There are, however, innumerable moments of piercing insight (some accompanied by piercing music: Polish composer Jacek Ostaszewski’s swarming strings, calmed by Lupa’s drum). In the beginning, Lupa paints the Prozorovs as still childish: giggling, tearful, teasing, squabbling little birds abandoned in a chilly nest to which Godot is not coming. The performances in subsidiary roles are concentrated, sometimes humorous, and able to swim the waters of abstraction. These include turns by Thomas Derrah as jaded newspaper junkie and failed physician Chebutykin and Will LeBow as Masha’s touchingly devoted pedant of a spouse, Kulygin. But those roles are less radically conceived than those of the Prozorovs, Vershinin, and the sisters’ trashy, usurping sister-in-law, Natasha. In them openness to Lupa’s ideas and long weeks of intense rehearsal prove mothers of invention.

Julienne Hanzelka Kim’s tiny yet formidable Natasha is less villainous than compelled yet eager to please. Tony winner Frank Wood’s Vershinin is no dashing dreamer but an earthbound, dutiful sad-sack. Kelly McAndrews presents an uncommonly ripe Olga who may be the key to Sean Dugan’s at once emasculated and sexually desperate Andrei. Sarah Grace Wilson drains the sugar from Irena, making her a tragic ghost of her hopeful if abrupt first-act self. And Molly Ward is an angular, sensuous Masha toeing the border of mania, whether flinging herself through the desperate song-and-dance that wakes the baby or uttering her low bullet burst of a laugh. Chekhov famously admonished against firing a gun that has not been previously brandished. Here every assertion of Masha’s unhappy mirth seems a precursor to the offstage shot that will puncture the one leaky life preserver bobbing between the Prozorovs and bottom.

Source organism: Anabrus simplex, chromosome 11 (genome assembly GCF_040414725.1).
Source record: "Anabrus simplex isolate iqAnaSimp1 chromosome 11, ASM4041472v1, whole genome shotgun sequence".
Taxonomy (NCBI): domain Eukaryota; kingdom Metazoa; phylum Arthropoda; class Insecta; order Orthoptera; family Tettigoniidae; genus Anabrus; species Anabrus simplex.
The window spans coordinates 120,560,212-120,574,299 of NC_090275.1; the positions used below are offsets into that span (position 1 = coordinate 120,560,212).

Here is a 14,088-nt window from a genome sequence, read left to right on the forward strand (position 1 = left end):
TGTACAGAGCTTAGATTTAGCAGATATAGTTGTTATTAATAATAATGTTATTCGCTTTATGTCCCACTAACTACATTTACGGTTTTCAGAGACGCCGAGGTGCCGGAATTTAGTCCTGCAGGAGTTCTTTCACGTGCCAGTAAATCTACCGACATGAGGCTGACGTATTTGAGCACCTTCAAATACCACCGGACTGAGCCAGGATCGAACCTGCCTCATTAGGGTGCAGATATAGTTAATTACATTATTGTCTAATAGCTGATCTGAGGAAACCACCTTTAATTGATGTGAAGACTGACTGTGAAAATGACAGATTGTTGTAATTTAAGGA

White Christmas (at the Wang Theatre through December 31) also takes place in a hinterland full of old soldiers, but it’s about as Chekhovian as Busby Berkeley. The production at the Wang (which will alternate years between Boston and St. Paul) is as redolent of 42nd Street as it is of the beloved 1954 film on which it’s based. And the surefire combination of Irving Berlin (all the songs from the film and a few more) and the terrific tap dancing engineered by Randy Skinner make the show, which is directed by Tony winner Walter Bobbie, a winner. I’d go so far as to say that the stage version of White Christmas is less wooden if more lacquered than the movie.

There are a lot of small changes in the book by David Ives and Paul Blake, but the basic story is the same. Suave Stephen Bogardus and fleet-of-foot Michael Gruber star as workaholic Bob Wallace and playboy Phil Davis, successful 1950s vaudevilleans who discover the lovely Haynes sisters (statuesque Kerry O’Malley as Betty and pert hoofer Nadine Isenegger as Judy), then accompany them to their holiday gig at an inn in Vermont that turns out to be (a) run by the guys’ adored old World War II general and (b) dying the tourist death due to an absence of frozen precipitation. Wallace and Davis decide to bring in their retinue and put on a show in the barn. Romantic misunderstandings and big numbers ensue. But in the end, each song-and-dance man gets a Haynes, snow flutters down, and the audience gets to sing along to the tune Bing Crosby made the bestselling record in history.

White Christmas stays true to its ’50s values and fashions while offering some smartly turned — and tapped — out spectacle, notably on "The Best Things Happen While You’re Dancing," which broadens into a ballroom fantasia, and the interpolated "Blue Skies" and "I Love a Piano." All four leads are good singers, with O’Malley and Bogardus making a ravishing mesh of "Love, You Didn’t Do Right by Me" and "How Deep Is the Ocean." I’m not sure White Christmas, with all its tender hokum, needed a cute child, but the general’s granddaughter has been recast as a pipsqueak refugee from Annie (Katherine Doherty), and the audience eats her up, along with the rest of this slick but sweet confection with more holiday trimmings than a department-store window.

Issue Date: December 9 - 15, 2005